|Minister for Economic Cooperation|
|Preceded by||Hans-Jürgen Wischnewski|
|Succeeded by||Egon Bahr|
|Born||9 December 1926|
Ulm, Weimar Republic
|Died||19 October 2019 (aged 92)|
Schwäbisch Hall, Germany
|Political party||Social Democratic Party|
Erhard Eppler (9 December 1926 – 19 October 2019) was a German politician of the Social Democratic Party (SPD) and founder of the Deutsche Gesellschaft für Technische Zusammenarbeit (GTZ). He studied English, German and history in Frankfurt, Bern and Tübingen, achieved a PhD and worked as a teacher. He met Gustav Heinemann in the late 1940s, who became a role model. Eppler was a member of the Bundestag from 1961 to 1976. He was appointed Minister for Economic Cooperation first in 1968 during the grand coalition of Kurt Georg Kiesinger (CDU) and Willy Brandt (SPD), continuing under Chancellor Brandt in 1969 and Chancellor Helmut Schmidt (SPD) in 1974, when he stepped down.
An early thinker on environmental sustainability and peace movements, Eppler was involved in various controversies within his party. He was president of the Deutscher Evangelischer Kirchentag (German Protestant Church Assembly) from 1981 to 1983 and again from 1989 to 1991.
Born in Ulm on 9 December 1926, Eppler grew up in Schwäbisch Hall where his father was the headmaster of the local grammar school. His grandfather was pastor at the Ulmer Münster. During World War II, Eppler served from 1943 to 1945 in an anti-aircraft unit. He passed his Abitur in 1946, and studied English, German and history at the Frankfurt University, in Bern and in Tübingen. In 1951, he completed his PhD with a thesis on Elizabethan tragedy. He worked as a teacher at the Gymnasium in Schwenningen from 1953 until 1961.
Eppler became a member of the NSDAP in September 1943, at the age of 16. Later he spoke of this decision as "stupidity", but also said, "It wasn't against my will that I ended up on some list [of members of the NSDAP], but I accepted it. Things were like that in those times."
While he was studying in Bern at the end of the 1940s, Eppler got to know Gustav Heinemann, one of the founders of the Christian Democratic Union (CDU). Heinemann became Minister of the Interior from 1949 to 1950, but then left the cabinet, and later the CDU, together with several other party members who disagreed with Chancellor Konrad Adenauer's policy of complete integration into the Western world. Eppler joined Heinemann's new party, the All-German People's Party (Gesamtdeutsche Volkspartei), in 1952, but like most members of the GVP, including Heinemann, he changed over to the Social Democratic Party of Germany (SPD) in 1956.
For most of the time between 1970 and 1991 Eppler belonged to the SPD's National Executive Committee. He chaired an SPD commission on tax reform, and from 1973 to 1991 served on a commission for formulating the party's basic values (Grundwertekommission), where he supported opposition to atomic energy.
From 1973 to 1981 Eppler was the leader of the regional SPD in Baden-Württemberg. He was the SPD's candidate for the office of minister-president in that state, but his party was defeated by the CDU in two state elections.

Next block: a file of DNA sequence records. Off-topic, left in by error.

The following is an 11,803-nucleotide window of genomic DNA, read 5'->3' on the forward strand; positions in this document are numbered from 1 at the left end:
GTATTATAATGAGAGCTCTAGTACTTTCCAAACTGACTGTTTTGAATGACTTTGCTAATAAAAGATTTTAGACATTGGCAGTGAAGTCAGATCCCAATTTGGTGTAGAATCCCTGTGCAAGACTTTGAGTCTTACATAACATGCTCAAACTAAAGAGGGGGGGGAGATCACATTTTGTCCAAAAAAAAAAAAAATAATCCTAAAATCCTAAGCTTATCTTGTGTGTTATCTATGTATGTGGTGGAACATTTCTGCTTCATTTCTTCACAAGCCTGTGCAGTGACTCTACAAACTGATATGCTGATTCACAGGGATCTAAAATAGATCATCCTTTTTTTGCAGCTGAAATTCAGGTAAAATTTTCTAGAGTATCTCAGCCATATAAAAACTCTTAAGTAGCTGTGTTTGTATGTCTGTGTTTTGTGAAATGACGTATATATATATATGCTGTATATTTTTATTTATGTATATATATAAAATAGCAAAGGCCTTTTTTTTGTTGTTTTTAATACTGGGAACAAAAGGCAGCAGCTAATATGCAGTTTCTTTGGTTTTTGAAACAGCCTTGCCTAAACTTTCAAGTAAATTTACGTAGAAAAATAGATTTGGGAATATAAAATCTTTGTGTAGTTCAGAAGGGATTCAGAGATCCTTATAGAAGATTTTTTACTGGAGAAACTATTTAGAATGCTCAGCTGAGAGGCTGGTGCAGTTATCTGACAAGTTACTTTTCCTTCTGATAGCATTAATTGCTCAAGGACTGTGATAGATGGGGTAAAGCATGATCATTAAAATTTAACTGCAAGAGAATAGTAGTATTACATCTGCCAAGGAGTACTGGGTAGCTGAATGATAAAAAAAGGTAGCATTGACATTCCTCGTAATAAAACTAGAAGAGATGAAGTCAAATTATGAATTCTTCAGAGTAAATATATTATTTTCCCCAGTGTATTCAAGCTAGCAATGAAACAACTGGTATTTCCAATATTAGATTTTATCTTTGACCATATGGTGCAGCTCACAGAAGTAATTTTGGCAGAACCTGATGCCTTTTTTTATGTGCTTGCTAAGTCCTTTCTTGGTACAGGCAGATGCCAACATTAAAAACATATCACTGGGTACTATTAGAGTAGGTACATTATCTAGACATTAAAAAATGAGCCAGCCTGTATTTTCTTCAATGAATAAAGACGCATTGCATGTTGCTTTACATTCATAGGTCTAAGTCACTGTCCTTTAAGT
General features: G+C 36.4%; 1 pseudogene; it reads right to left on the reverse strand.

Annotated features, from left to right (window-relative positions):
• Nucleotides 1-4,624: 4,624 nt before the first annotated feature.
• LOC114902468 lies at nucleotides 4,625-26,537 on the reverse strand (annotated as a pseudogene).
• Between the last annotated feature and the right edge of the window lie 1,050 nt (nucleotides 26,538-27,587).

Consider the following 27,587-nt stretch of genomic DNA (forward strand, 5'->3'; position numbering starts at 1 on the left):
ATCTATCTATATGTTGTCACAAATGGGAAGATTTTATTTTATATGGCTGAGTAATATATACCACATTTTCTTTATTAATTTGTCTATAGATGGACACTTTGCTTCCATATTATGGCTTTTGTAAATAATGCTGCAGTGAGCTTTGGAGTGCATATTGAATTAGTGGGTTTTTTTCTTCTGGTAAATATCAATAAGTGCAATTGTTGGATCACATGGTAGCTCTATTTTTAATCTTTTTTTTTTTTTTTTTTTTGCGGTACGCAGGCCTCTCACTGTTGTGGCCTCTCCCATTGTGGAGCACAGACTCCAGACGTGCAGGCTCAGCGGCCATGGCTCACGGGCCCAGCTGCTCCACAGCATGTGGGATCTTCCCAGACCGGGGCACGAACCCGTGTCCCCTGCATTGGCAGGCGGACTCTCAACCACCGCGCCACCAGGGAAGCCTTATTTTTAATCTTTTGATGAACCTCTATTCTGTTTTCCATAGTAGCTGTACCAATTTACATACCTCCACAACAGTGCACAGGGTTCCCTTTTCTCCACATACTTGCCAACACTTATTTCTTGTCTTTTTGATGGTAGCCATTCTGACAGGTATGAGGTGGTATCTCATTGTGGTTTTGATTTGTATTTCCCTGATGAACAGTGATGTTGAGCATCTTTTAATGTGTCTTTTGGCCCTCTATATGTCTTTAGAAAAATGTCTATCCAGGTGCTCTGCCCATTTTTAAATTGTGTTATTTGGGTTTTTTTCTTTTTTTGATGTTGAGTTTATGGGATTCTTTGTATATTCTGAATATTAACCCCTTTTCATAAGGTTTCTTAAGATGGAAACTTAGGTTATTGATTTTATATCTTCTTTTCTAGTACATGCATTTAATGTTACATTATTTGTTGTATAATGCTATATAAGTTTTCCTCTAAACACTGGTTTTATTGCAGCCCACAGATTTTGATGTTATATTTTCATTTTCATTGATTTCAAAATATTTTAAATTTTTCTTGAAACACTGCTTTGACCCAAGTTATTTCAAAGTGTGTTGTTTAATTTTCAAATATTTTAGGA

Eppler was a member of the Bundestag, the parliament of the Federal Republic of Germany, from 1961 to 1976.
On 16 October 1968, Eppler was appointed Minister for Economic Cooperation in the grand coalition government of Chancellor Kurt Georg Kiesinger (CDU) and Foreign Minister Willy Brandt (SPD). He continued in that office when Willy Brandt became Chancellor in 1969, but after his department was subject to severe budget cuts under the following Chancellor, Helmut Schmidt (SPD) in 1974, he stepped down in protest.
Eppler has always been considered to be a proponent of the left within the SPD. During Gerhard Schröder's second term as Chancellor (2002–2005), however, he supported the government's economic and social reforms, which were widely criticized as neo-liberal (Agenda 2010). Moreover, although he had been close to the peace movement of the 1980s, he supported the foreign policy of the Schröder government and approved of German participation in the military interventions in Kosovo in 1999 and Afghanistan since 2001. He was an early adopter of views about ecological topics and environmental protection. In spite of his general loyalty to his party's leadership, he was especially unhappy with much of its economic policy during the party's time in power.
In his book Not much time for the Third World, Eppler was one of the first to point out the connections between environmental protection and international development.
After his withdrawal from federal politics, Eppler involved himself more in his work in the Protestant Church. From 1981 to 1983 and again from 1989 to 1991, he was president of the Deutscher Evangelischer Kirchentag (German Protestant Church Congress).
Eppler was also a member of the Wacholderhof Association, which promotes international cooperation, fair trade, and environmental sustainability. Eppler's numerous publications also show his political and social involvement. They deal with a wide range of subjects that concern not only the political situation in Germany and the economy but also general questions of developments in politics and society. In 2006, one of his books on the role of the state was honoured with the Das politische Buch 2006 prize of the Friedrich Ebert Foundation.
Eppler's books are held by the German National Library, including: